Country Governance

Belgium Federal Parliament, Country Governance

The gradual decentralization of the Belgian State since the 1970s has entailed frequent changes to the country’s governance structure, most recently with the Sixth State Reform in 2014. Political competences are now divided - or shared - between the Federal Government and the Regions and Communities. The increasing complexity in the way Belgium is governed is not only difficult to understand for companies wishing to do business here, but it has also created unnecessary administrative burdens and resulted in very high and inefficient public spending.

Manage government spending more efficiently

Belgium has one of the highest rates of government spending in the EU at 52.2% of GDP. While the multiple layers of administration in Belgium add to the costs, other federal states, such as Germany and Switzerland, are nevertheless more efficient. This suggests that there is room for improvement in Belgium. Measures to boost competitiveness can also be seen through the lens of public finances – creating jobs and reducing unemployment decreases social security costs, while increasing economic output and tax revenue.

 

Belgium in the ranks

Cut administrative burdens

Part of the administrative burden on business results from Belgium’s regionalized political structure, which is seen as increasingly complex and inefficient by investors. Regionalization, in its current form, and government inefficiency are often hindering business activity and economic growth. In addition to burdensome procedures, the country’s complex governance structure also produces policy inconsistencies. More regionalization should not equate to more complexity.

AmCham Belgium recommends

To improve business and investment opportunities

  • Manage the country more efficiently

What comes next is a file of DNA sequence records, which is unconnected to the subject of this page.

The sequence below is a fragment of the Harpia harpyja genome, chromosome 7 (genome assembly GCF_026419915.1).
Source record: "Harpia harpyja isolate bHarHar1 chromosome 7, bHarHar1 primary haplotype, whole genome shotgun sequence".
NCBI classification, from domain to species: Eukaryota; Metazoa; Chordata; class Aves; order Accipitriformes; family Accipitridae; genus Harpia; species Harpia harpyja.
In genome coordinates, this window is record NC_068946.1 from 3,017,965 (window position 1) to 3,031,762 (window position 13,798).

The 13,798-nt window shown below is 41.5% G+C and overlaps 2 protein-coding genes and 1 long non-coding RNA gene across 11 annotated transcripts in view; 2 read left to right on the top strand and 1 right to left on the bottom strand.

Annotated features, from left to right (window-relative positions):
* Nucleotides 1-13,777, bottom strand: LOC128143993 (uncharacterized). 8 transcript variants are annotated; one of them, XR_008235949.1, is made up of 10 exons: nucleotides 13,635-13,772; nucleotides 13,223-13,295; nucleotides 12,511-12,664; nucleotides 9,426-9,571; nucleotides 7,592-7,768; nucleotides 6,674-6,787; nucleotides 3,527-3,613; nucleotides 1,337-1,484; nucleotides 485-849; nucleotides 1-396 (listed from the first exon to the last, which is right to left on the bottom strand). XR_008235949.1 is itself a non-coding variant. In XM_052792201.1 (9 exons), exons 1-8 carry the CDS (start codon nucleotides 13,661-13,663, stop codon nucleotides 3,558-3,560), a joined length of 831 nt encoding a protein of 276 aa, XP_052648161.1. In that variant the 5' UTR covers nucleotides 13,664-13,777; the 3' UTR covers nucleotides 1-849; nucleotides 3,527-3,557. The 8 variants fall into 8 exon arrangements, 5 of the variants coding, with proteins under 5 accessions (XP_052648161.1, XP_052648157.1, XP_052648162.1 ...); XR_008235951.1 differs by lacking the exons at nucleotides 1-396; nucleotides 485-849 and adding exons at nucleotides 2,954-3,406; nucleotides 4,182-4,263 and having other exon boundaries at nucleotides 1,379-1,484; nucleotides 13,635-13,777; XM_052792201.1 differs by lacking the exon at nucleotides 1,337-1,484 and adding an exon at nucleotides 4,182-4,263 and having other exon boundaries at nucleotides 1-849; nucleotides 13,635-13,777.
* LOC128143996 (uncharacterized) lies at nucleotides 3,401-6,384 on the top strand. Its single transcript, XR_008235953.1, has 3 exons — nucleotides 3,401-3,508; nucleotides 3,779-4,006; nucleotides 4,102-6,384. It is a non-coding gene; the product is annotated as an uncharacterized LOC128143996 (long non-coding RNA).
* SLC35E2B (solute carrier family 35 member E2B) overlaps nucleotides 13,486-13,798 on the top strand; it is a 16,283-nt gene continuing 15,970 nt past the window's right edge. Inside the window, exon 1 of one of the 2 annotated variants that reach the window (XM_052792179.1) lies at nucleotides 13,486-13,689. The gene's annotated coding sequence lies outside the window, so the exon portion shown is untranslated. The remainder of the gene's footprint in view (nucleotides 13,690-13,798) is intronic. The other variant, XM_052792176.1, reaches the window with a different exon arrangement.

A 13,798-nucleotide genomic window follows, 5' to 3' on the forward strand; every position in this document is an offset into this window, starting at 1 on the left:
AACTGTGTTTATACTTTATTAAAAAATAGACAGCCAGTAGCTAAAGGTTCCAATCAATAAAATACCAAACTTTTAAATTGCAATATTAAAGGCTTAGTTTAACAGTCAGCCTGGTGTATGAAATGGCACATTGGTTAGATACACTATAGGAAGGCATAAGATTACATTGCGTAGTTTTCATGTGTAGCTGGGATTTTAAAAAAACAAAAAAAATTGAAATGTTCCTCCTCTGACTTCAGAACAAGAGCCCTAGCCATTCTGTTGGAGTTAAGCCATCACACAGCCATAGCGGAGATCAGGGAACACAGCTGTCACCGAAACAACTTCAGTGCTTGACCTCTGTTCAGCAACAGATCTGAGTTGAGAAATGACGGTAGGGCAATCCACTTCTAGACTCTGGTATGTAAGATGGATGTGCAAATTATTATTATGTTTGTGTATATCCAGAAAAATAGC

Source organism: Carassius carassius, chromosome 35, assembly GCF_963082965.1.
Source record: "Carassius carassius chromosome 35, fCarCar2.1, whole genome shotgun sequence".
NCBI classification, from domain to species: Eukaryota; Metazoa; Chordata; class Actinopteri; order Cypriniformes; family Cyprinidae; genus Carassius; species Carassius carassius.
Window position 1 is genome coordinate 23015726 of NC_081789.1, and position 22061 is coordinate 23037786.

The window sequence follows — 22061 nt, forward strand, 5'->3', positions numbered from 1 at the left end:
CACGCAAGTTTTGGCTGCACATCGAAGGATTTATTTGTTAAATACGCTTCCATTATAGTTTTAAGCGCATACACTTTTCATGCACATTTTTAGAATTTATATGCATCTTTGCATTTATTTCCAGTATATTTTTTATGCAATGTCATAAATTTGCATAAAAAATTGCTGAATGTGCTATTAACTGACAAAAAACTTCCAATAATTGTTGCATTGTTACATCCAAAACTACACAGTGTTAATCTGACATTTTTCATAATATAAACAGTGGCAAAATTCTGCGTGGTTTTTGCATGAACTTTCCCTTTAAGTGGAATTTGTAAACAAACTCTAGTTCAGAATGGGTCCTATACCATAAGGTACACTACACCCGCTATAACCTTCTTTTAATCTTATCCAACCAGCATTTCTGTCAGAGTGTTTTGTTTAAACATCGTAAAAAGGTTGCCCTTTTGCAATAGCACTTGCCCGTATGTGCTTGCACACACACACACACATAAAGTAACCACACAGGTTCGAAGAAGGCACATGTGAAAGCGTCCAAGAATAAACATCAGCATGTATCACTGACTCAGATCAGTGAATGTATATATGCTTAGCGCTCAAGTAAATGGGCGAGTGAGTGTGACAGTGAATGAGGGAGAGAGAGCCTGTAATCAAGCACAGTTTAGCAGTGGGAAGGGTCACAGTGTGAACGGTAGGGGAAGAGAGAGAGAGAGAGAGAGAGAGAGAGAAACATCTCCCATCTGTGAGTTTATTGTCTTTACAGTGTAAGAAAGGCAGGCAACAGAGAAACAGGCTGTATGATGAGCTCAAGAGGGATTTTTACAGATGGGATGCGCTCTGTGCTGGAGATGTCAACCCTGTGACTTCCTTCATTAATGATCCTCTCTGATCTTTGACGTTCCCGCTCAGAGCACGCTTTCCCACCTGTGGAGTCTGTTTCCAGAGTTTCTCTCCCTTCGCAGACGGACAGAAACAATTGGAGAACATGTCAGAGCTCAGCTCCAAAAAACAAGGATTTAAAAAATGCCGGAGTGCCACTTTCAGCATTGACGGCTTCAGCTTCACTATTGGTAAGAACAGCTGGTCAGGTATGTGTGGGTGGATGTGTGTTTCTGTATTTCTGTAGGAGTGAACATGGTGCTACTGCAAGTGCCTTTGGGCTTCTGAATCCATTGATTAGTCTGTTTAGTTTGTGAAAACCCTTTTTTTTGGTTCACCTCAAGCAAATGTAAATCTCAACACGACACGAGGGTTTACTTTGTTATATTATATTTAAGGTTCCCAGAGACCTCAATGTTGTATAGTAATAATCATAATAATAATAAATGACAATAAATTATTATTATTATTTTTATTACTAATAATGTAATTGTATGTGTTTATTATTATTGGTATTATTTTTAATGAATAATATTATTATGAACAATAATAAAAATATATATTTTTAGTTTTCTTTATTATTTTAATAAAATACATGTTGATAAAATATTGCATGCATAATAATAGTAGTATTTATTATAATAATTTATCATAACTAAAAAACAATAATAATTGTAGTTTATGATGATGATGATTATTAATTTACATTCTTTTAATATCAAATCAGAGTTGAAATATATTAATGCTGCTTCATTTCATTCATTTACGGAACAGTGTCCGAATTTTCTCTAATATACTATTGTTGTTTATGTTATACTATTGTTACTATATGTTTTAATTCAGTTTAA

• Manage government spending more efficiently
  • Cut administrative burdens
Manage the country more efficiently

Manage the country more efficiently

  • Simplify the organization of the state and the decision-making processes by, for example, clearly defining who is responsible for making choices when there is no agreement or when a decision urgently needs to be made.
  • Focus on a coherent and efficient government operating model across all government levels.
  • Stop the fragmentation of competences and bundle these in homogeneous packages at the appropriate government level.
  • Create a sustainable and accurate legal framework and avoid gold-plating. When important issues are being negotiated at the EU or OECD level, refrain from launching national initiatives which could harm Belgium’s competitiveness until there is a broader international agreement.
Manage government spending more efficiently

Manage government spending more efficiently

  • The Government should focus on its core competences and make clear budgetary choices in order to promote economic recovery and growth. “Business as usual” is financially unsustainable.
  • Invest in projects that have a long-term positive impact on the country and society, building on European ambitions (for instance on climate, digitalization, health, etc.). 
  • Increase public revenues by increasing the employment rate (e.g. through activation, reskilling and healthy living).
Cut administrative burdens

Cut administrative burdens

  • Simplify, speed up and digitalize administrative processes (e.g. permits), including judicial procedures, further building on good (and sometimes new) practices from the COVID-19 crisis.
  • Improve the overall framework for companies to inspire initiatives and attract foreign investors. 
  • Address sector-specific complexities (e.g. energy, healthcare, mobility).

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